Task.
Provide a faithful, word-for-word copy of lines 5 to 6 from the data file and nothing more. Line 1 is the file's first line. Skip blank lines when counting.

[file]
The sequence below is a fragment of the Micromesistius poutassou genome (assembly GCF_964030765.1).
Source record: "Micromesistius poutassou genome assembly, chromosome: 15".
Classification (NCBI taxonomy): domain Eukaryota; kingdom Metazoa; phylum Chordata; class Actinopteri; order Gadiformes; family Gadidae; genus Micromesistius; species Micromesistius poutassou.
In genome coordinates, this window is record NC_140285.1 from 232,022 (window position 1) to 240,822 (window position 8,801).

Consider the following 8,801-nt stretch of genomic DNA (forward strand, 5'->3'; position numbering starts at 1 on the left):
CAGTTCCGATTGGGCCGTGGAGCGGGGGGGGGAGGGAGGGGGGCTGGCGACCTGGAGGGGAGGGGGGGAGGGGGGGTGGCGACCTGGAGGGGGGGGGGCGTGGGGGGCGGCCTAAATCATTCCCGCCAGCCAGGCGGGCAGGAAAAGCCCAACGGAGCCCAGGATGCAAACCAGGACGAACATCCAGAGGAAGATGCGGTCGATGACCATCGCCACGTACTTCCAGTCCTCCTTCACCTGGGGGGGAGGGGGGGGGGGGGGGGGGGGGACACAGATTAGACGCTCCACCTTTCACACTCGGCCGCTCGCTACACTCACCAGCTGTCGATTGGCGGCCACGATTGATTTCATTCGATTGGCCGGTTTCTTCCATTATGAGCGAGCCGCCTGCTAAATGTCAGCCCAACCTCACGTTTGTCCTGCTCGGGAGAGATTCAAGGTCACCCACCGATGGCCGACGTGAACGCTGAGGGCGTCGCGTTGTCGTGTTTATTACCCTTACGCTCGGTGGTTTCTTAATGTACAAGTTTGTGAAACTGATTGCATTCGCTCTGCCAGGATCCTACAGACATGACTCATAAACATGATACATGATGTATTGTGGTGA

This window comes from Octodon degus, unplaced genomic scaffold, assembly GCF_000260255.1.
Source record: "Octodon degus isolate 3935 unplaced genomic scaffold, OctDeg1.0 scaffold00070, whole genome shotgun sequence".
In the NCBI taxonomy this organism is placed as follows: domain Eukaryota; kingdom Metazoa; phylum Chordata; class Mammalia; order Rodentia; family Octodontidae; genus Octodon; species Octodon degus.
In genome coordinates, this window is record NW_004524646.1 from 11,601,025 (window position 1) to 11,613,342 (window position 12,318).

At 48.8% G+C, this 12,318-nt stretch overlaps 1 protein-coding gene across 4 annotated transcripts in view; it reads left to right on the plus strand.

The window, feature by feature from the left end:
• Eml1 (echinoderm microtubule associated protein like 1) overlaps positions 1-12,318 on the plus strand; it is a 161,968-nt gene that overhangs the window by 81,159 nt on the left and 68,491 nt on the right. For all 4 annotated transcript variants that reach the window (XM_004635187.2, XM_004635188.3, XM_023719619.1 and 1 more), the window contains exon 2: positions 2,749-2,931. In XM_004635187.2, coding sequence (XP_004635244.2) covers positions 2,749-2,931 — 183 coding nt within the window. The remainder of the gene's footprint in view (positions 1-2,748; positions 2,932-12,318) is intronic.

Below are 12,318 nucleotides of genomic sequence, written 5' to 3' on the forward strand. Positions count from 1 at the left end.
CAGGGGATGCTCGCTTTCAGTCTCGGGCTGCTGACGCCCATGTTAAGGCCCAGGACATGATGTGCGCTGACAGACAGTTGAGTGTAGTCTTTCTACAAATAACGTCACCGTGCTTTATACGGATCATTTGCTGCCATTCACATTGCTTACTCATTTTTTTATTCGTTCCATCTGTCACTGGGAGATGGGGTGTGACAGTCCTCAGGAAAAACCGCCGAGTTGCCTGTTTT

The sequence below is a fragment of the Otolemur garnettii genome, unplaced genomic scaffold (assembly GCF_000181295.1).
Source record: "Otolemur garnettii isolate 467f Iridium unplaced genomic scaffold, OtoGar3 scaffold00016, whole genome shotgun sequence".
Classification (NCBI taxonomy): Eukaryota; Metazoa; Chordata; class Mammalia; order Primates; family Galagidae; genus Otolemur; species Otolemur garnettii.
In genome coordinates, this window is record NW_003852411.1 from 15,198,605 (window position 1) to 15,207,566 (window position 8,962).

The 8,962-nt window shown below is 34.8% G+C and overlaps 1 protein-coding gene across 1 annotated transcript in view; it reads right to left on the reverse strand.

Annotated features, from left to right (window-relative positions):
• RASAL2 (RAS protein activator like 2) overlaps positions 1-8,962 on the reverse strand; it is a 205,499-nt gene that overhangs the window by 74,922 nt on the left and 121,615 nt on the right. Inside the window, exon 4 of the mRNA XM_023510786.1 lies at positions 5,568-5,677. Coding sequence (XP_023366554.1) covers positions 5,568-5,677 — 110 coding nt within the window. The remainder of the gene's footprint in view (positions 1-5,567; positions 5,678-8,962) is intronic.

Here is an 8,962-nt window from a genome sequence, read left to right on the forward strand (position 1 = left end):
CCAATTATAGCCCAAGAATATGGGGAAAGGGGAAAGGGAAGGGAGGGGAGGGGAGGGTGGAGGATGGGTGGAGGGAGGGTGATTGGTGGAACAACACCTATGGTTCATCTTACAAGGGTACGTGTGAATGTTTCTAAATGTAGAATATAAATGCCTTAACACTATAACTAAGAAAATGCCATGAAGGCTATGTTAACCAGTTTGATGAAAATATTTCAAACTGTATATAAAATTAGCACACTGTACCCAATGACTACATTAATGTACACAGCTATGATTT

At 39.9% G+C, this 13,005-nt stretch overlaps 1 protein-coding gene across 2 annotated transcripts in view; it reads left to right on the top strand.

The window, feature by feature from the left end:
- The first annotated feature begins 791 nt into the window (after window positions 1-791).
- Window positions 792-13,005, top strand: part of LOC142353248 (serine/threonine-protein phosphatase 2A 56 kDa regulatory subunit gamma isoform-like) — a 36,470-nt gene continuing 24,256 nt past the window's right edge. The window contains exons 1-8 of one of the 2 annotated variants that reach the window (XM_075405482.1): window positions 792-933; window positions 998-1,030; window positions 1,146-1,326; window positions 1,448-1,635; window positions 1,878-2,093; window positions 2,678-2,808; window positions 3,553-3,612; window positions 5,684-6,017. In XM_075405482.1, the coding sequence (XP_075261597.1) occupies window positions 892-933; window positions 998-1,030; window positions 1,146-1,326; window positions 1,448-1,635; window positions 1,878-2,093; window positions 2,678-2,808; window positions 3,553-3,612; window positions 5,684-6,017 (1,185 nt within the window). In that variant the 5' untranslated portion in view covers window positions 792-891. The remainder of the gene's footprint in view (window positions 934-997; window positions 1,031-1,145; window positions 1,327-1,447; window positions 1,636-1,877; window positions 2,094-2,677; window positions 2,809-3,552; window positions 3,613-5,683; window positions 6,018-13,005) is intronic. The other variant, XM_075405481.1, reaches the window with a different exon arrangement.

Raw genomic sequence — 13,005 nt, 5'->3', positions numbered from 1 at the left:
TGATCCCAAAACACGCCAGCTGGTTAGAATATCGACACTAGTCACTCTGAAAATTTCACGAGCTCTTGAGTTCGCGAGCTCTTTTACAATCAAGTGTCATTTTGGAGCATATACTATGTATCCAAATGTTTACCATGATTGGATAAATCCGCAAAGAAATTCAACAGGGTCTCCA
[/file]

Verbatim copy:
Consider the following 8,801-nt stretch of genomic DNA (forward strand, 5'->3'; position numbering starts at 1 on the left):
CAGTTCCGATTGGGCCGTGGAGCGGGGGGGGGAGGGAGGGGGGCTGGCGACCTGGAGGGGAGGGGGGGAGGGGGGGTGGCGACCTGGAGGGGGGGGGGCGTGGGGGGCGGCCTAAATCATTCCCGCCAGCCAGGCGGGCAGGAAAAGCCCAACGGAGCCCAGGATGCAAACCAGGACGAACATCCAGAGGAAGATGCGGTCGATGACCATCGCCACGTACTTCCAGTCCTCCTTCACCTGGGGGGGAGGGGGGGGGGGGGGGGGGGGGACACAGATTAGACGCTCCACCTTTCACACTCGGCCGCTCGCTACACTCACCAGCTGTCGATTGGCGGCCACGATTGATTTCATTCGATTGGCCGGTTTCTTCCATTATGAGCGAGCCGCCTGCTAAATGTCAGCCCAACCTCACGTTTGTCCTGCTCGGGAGAGATTCAAGGTCACCCACCGATGGCCGACGTGAACGCTGAGGGCGTCGCGTTGTCGTGTTTATTACCCTTACGCTCGGTGGTTTCTTAATGTACAAGTTTGTGAAACTGATTGCATTCGCTCTGCCAGGATCCTACAGACATGACTCATAAACATGATACATGATGTATTGTGGTGA